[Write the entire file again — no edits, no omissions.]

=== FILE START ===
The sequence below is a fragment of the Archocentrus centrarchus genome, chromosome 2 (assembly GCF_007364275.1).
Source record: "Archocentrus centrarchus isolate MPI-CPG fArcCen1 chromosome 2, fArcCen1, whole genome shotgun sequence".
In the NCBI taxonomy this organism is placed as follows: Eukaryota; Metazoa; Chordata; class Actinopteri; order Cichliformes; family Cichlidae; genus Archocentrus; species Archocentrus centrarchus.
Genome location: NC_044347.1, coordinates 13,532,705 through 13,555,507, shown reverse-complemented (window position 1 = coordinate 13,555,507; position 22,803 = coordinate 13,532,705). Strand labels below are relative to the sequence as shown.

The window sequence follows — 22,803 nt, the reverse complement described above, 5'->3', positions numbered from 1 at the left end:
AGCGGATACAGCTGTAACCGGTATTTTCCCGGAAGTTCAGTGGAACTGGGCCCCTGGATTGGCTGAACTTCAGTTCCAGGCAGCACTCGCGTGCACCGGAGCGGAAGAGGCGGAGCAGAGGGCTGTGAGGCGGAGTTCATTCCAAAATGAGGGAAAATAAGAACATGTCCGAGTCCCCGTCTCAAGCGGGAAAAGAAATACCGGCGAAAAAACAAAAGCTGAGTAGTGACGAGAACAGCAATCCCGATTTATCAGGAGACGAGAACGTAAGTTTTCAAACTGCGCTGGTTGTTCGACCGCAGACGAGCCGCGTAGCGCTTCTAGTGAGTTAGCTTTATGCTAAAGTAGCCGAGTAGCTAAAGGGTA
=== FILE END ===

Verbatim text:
The sequence below is a fragment of the Archocentrus centrarchus genome, chromosome 2 (assembly GCF_007364275.1).
Source record: "Archocentrus centrarchus isolate MPI-CPG fArcCen1 chromosome 2, fArcCen1, whole genome shotgun sequence".
In the NCBI taxonomy this organism is placed as follows: Eukaryota; Metazoa; Chordata; class Actinopteri; order Cichliformes; family Cichlidae; genus Archocentrus; species Archocentrus centrarchus.
Genome location: NC_044347.1, coordinates 13,532,705 through 13,555,507, shown reverse-complemented (window position 1 = coordinate 13,555,507; position 22,803 = coordinate 13,532,705). Strand labels below are relative to the sequence as shown.

The window sequence follows — 22,803 nt, the reverse complement described above, 5'->3', positions numbered from 1 at the left end:
AGCGGATACAGCTGTAACCGGTATTTTCCCGGAAGTTCAGTGGAACTGGGCCCCTGGATTGGCTGAACTTCAGTTCCAGGCAGCACTCGCGTGCACCGGAGCGGAAGAGGCGGAGCAGAGGGCTGTGAGGCGGAGTTCATTCCAAAATGAGGGAAAATAAGAACATGTCCGAGTCCCCGTCTCAAGCGGGAAAAGAAATACCGGCGAAAAAACAAAAGCTGAGTAGTGACGAGAACAGCAATCCCGATTTATCAGGAGACGAGAACGTAAGTTTTCAAACTGCGCTGGTTGTTCGACCGCAGACGAGCCGCGTAGCGCTTCTAGTGAGTTAGCTTTATGCTAAAGTAGCCGAGTAGCTAAAGGGTA